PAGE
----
The Greatest of All Miracles: The Incarnation (part 1)
From the devotional Walking with Jesus by Dave Glock:
And it came to pass in those days that a decree went out from Caesar Augustus that all the world should be registered. . . . Joseph also went up from Galilee, out of the city of Nazareth, into Judea, to the city of David, which is called Bethlehem, because he was of the house and lineage of David, to be registered with Mary, his betrothed wife, who was with child. (Luke 2:1, 4-5)
God becoming man is the greatest of all miracles! Paul calls it a great mystery in introducing an early hymn of the church.
And without controversy great is the mystery of godliness: God was manifested in the flesh,Justified in the Spirit,Seen by angels,Preached among the Gentiles,Believed on in the world,Received up in glory. (1 Timothy 3:16)
God manifested in the flesh! God with us—Emmanuel. Unto us a Son is given, a child is born. In Him dwells all the fullness of the Godhead bodily. My Lord and my God! Let all the angels of God worship Him. The Word was with God, the Word was God! God and man in one Person. We can define it, we can describe it, we can defend it—this mysterious theology of the God-Man. But we cannot understand it. It calls us to worship.
Once man, it was fitting for Him to suffer, to be tempted, to be rejected, to die. This is the plight of the human condition. If He was going to represent us as our Great High Priest, He must experience humanity—it is a qualification for priesthood; it is becoming, suitable; it is to be expected in being human. But it was not expected that God should become man. That’s not fitting! That’s not usual. It was totally and uniquely unusual. It was a miracle—the greatest of all miracles, giving birth to all the rest of the miracles in which God intervenes in the affairs of men. Let us draw near in awe as that miracle takes place—the birth of Jesus.
Mary and Joseph had already endured heart-breaking emotional stress. Remember Mary’s return from visiting Elizabeth four months into her pregnancy. The first steps of divorce were followed by the relief of angelic revelation and subsequent reconciliation of the couple. Now, five months later, by edict of government, the soon-to-be mother struggles along with Joseph in their journey to register at home, at Bethlehem.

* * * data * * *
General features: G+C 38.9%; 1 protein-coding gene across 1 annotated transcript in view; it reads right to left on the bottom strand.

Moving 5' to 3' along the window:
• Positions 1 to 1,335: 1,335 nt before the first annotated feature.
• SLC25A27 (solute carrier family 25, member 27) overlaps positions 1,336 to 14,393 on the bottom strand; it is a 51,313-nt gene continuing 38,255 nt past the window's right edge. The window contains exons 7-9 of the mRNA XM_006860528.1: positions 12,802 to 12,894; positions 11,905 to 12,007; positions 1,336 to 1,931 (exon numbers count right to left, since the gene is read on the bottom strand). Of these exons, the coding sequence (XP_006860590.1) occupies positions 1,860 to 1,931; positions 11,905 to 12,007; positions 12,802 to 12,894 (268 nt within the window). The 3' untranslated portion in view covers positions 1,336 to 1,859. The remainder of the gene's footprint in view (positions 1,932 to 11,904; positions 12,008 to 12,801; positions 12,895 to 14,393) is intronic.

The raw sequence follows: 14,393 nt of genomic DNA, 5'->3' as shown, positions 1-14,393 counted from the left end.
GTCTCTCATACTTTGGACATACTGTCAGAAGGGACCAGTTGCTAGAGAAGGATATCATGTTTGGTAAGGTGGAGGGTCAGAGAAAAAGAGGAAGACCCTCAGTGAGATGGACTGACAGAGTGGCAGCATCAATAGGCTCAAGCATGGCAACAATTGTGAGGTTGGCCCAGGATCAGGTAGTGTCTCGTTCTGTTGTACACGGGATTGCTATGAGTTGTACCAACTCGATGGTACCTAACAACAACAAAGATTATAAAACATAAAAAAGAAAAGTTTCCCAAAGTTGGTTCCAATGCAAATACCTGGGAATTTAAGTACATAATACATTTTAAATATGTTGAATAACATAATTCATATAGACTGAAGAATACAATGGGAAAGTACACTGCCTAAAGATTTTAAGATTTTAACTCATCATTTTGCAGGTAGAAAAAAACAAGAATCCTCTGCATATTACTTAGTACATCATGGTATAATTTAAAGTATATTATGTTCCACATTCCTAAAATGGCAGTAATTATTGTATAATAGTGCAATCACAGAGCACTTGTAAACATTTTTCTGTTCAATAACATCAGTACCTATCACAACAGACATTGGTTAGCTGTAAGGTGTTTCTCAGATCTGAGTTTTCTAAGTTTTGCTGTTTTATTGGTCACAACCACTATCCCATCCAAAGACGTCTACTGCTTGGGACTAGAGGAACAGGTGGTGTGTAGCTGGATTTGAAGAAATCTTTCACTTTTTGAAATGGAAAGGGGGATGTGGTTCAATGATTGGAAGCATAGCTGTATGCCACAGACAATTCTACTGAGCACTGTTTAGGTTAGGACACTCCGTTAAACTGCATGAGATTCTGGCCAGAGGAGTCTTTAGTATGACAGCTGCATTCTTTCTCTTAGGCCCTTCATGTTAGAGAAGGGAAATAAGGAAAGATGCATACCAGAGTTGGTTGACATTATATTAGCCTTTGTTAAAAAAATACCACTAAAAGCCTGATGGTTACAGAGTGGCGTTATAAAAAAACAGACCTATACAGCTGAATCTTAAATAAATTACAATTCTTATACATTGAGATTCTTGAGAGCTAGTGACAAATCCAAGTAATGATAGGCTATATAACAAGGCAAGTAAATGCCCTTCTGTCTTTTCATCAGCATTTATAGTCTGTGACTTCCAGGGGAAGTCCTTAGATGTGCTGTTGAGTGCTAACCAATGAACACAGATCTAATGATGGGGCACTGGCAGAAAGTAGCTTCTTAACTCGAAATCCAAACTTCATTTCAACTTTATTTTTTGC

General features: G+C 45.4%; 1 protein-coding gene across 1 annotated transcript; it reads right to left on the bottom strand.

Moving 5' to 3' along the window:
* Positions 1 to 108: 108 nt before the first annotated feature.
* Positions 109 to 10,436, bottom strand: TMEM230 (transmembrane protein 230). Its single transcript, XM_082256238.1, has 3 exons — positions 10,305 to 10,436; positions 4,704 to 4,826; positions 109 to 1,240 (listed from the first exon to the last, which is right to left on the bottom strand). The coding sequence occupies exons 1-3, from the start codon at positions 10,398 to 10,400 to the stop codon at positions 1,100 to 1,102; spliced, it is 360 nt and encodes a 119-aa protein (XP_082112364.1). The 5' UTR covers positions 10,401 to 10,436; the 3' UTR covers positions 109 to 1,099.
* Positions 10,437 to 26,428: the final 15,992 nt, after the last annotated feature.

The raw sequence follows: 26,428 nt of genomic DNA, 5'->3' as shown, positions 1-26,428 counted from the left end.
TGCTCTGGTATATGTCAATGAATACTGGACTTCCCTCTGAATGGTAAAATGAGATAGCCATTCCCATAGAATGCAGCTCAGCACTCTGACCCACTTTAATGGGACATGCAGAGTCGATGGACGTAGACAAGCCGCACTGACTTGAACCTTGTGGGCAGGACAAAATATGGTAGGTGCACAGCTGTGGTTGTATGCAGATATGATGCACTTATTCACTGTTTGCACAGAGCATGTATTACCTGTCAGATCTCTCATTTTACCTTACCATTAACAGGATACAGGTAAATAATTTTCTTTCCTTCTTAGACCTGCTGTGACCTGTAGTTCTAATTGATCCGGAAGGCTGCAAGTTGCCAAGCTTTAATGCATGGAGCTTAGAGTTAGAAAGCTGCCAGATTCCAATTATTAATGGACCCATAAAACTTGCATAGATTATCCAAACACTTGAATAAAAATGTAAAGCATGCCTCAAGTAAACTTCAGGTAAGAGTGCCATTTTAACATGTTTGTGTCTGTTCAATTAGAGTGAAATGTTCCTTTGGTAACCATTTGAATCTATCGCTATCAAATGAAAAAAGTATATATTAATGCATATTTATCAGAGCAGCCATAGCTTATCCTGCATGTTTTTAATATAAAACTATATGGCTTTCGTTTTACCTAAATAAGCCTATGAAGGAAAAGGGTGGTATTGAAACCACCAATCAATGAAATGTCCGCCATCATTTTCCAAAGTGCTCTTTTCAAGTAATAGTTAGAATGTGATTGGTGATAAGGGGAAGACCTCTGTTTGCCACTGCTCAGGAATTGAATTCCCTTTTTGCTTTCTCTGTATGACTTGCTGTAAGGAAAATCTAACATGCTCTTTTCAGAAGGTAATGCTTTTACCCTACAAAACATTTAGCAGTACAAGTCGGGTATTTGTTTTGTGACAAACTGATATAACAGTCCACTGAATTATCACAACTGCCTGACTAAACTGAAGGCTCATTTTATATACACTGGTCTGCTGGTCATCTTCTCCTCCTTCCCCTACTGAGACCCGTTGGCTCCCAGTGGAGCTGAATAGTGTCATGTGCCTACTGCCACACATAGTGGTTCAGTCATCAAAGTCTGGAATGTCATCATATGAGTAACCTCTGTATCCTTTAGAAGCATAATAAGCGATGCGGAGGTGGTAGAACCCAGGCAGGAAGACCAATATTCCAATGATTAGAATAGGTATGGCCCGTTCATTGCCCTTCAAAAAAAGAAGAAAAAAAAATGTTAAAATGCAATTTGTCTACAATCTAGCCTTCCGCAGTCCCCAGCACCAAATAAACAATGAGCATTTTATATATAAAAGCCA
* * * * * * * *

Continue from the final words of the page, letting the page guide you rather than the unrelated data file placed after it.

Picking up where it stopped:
Can it get more difficult? Yes! The time for the greatest of miracles has come! Mary is about to give birth. But where? There is no room in the inn, and there’s only one inn as Bethlehem is a small town. God, who moved the empires for this moment of history, did not make provision for an elaborate birthing suite. Rather, a barn, a manger, and animals. Deity arrives in a strange place. And no help! It is Mary who gives birth, it is Mary who wraps Him is swaddling clothes, and it is Mary who lays Him in the manger.
What a lowly beginning for the Christ Child. He did not consider the prerogatives of deity a thing to be clutched to Himself, but emptied Himself by being born in a barn and laid on hay in a feeding trough. His emptying will entail far more.
Let the same mind be in you that was in Christ Jesus, who, being in the form of God, did not consider it robbery to be equal with God, but made Himself of no reputation, taking the form of a bondservant, and coming in the likeness of men. And being found in appearance as a man, He humbled himself and became obedient to the point of death, even the death of the cross. (Philippians 2:5-8)
Paul commands each one of us to have this same attitude as we pattern our lives after the Servant Savior. There is no room for power, pride, or ego as we follow Christ! As He emptied Himself of the real prerogatives of deity that He possessed, we must empty ourselves of the supposed rights and prerogatives of our humanity in following Him.
Therefore, when He came into the world, He said: “Sacrifice and offering You did not desire, but a body You have prepared for Me. . . Then I said, ‘Behold, I have come to do Your will, O God.’” (Hebrews 10:5, 7)
Servants have very few rights!